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Orem • Rand Paul brought his message of limited government and strict observance of the U.S. Constitution to Utah Saturday.

A crowd of several hundred applauded his call to stand up for all 10 amendments in the Bill of Rights — not just the one protecting gun rights.

"You can't support the Second Amendment unless you protect the Fourth," the GOP presidential candidate said, referring to the constitutional prohibition against unlawful search and seizure.

That applause line was the Kentucky senator's segue into his intense opposition to blanket data-gathering on U.S. citizens — a key pillar of his long-shot campaign.

The data-gathering program, which he believe is illegal because it enables surveillance of citizens who are not criminal suspects, is exemplified in Utah by the National Security Agency's new sprawling data center. Paul's campaign tour took him past the Bluffdale complex, where he posed for a photo, on his way to the rally at the Orem headquarters of Alder Home Security.

"On the hill behind us is vast array of government buildings that collects all of your phone records. I don't want President Obama collecting my phone records, my gun records, records of my religion, my credit-card purchases," said Paul, an eye surgeon elected to the U.S. Senate in 2010. On his Twitter feed, he vowed to repurpose the building into "a Constitutional Center to study the Fourth Amendment."

While the libertarian stalwart's message resonates in Utah, his four-month-old candidacy has yet to gain significant traction in the crowded Republican field. In a Quinnipiac University survey conducted Thursday, Paul polled near the bottom of 17 contenders for the GOP nomination at 2 percent, just behind Mike Huckabee, but ahead of six others including Texas Gov. Rick Perry.

But Elodie, a University of Utah student who asked that her last name not be used, said Paul would be a great standard bearer for the libertarian cause whom she admires for "his lack of desire to impose his will on others."

"I came [to Saturday's rally] to learn how he worked in person," said the 21-year-old U. junior studying political science. "He speaks well compared with candidates who hold similar beliefs but who tend to be alienating."

Elodie, who holds dual French-U.S. citizenship, is concerned America is becoming too much like Europe by allowing government to butt into the affairs of private citizens. Paul offers the best antidote to that trend, she said.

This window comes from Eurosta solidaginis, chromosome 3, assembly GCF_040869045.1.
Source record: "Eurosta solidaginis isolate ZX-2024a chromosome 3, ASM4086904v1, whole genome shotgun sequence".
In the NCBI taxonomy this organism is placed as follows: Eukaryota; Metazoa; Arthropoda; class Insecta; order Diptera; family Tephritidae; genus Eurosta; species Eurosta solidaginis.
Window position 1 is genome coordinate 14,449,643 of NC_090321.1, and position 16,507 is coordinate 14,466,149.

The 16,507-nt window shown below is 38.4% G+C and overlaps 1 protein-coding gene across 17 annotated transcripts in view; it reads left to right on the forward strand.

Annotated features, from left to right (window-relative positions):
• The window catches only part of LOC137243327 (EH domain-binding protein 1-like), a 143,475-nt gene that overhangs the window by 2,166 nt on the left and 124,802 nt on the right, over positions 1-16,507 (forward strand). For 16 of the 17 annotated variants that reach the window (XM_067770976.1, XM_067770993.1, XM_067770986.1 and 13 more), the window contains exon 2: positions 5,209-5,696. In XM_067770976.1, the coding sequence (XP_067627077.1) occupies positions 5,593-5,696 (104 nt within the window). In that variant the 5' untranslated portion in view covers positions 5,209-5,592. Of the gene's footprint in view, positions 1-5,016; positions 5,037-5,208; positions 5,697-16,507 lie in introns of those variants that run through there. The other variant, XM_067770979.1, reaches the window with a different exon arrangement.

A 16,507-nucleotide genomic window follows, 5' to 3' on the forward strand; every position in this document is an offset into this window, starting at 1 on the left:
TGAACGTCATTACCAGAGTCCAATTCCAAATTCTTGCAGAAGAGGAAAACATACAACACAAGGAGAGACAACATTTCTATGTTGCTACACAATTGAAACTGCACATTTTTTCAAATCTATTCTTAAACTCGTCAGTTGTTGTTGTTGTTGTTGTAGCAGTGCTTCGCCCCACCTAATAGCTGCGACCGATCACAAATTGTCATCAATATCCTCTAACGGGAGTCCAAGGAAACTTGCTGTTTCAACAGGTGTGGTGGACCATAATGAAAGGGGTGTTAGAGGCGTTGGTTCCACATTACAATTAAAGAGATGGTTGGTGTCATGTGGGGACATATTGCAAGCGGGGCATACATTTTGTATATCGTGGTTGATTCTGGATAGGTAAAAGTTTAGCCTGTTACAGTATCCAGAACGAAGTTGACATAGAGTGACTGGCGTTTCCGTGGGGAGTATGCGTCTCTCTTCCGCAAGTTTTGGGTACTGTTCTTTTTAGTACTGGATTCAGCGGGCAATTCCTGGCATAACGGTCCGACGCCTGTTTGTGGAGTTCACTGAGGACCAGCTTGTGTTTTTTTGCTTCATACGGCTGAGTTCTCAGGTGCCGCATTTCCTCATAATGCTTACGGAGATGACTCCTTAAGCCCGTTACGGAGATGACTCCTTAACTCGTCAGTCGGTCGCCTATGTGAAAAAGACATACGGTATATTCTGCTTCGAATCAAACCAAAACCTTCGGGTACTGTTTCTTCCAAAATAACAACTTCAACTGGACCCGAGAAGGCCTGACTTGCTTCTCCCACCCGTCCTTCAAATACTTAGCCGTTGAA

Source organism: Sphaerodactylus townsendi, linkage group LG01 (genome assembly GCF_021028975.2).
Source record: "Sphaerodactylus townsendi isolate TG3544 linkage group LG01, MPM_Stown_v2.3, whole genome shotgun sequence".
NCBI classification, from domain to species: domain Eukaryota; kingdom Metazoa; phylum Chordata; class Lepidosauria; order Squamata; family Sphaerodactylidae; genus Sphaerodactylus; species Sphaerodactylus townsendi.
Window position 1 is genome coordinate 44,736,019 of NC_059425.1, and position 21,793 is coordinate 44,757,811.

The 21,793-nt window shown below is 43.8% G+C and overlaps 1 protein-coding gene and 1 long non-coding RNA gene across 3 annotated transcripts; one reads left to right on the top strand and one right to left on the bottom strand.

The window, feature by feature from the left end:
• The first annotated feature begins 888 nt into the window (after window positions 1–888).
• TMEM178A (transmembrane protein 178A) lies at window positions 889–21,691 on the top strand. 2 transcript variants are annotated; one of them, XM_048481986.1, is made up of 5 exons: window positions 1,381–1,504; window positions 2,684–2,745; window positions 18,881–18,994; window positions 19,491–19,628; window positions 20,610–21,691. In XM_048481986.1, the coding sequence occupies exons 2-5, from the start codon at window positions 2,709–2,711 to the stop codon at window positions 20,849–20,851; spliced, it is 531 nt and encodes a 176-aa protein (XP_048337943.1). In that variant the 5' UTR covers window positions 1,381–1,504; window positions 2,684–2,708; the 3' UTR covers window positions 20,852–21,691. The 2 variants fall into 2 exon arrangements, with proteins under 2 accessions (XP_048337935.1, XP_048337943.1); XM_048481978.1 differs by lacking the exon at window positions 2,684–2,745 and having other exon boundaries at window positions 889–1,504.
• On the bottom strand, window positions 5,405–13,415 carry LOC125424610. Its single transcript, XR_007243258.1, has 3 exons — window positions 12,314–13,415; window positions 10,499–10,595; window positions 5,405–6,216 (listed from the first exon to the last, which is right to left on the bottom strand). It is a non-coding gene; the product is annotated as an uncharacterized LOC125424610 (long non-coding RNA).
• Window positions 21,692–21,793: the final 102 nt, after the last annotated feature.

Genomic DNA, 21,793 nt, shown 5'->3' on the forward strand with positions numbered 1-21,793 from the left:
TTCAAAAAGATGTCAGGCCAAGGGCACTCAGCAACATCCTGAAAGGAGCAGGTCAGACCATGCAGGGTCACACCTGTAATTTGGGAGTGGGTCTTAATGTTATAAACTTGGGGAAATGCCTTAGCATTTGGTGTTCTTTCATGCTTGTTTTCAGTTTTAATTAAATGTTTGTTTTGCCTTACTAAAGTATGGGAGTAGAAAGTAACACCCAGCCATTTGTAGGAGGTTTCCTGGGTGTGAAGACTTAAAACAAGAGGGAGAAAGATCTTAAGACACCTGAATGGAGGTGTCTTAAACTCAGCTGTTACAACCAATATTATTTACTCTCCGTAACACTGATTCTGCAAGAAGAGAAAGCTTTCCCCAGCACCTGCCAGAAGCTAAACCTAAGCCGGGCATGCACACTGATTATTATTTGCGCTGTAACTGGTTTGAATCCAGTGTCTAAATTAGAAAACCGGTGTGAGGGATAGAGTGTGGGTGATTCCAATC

She believes front-runner Donald Trump's antics, which include insulting his opponents, are entertaining and great for drawing attention to himself, but they are polarizing. The real estate tycoon and reality show celebrity holds an unexpected advantage in the GOP race.

At a campaign event in Massachusetts on Friday, Trump mocked Paul's golfing abilities and noted that his polling numbers tanked shortly after he attacked Trump.

At Saturday's rally, Paul did not mention any of his GOP rivals, although he did single out Democratic front-runner Hillary Clinton. He accused her of "dereliction" for failing to protect the U.S. diplomatic mission in Libya while serving as secretary of state. The Benghazi attack that claimed the lives of a U.S. ambassador and three other Americans should disqualify Clinton from being taken seriously as a presidential candidate, he said.

Paul accused the Obama administration of helping arm the self-proclaimed Islamic State, whose soldiers he says are riding around in $1 billion worth of Humvees and are paid in U.S. dollars.

But central to his campaign was a pledge to uphold the separation of powers, which he says has been eroded in the federal government, and to reduce federal spending.

"I will spend every waking moment giving power to states and the people," Paul said. I'm going to make America great again by leaving more money in your community."

Paul went after the nation's 70,000-page tax code, which he would like to replace with a 14.5-percent, flat income tax rate and a one-page tax return form.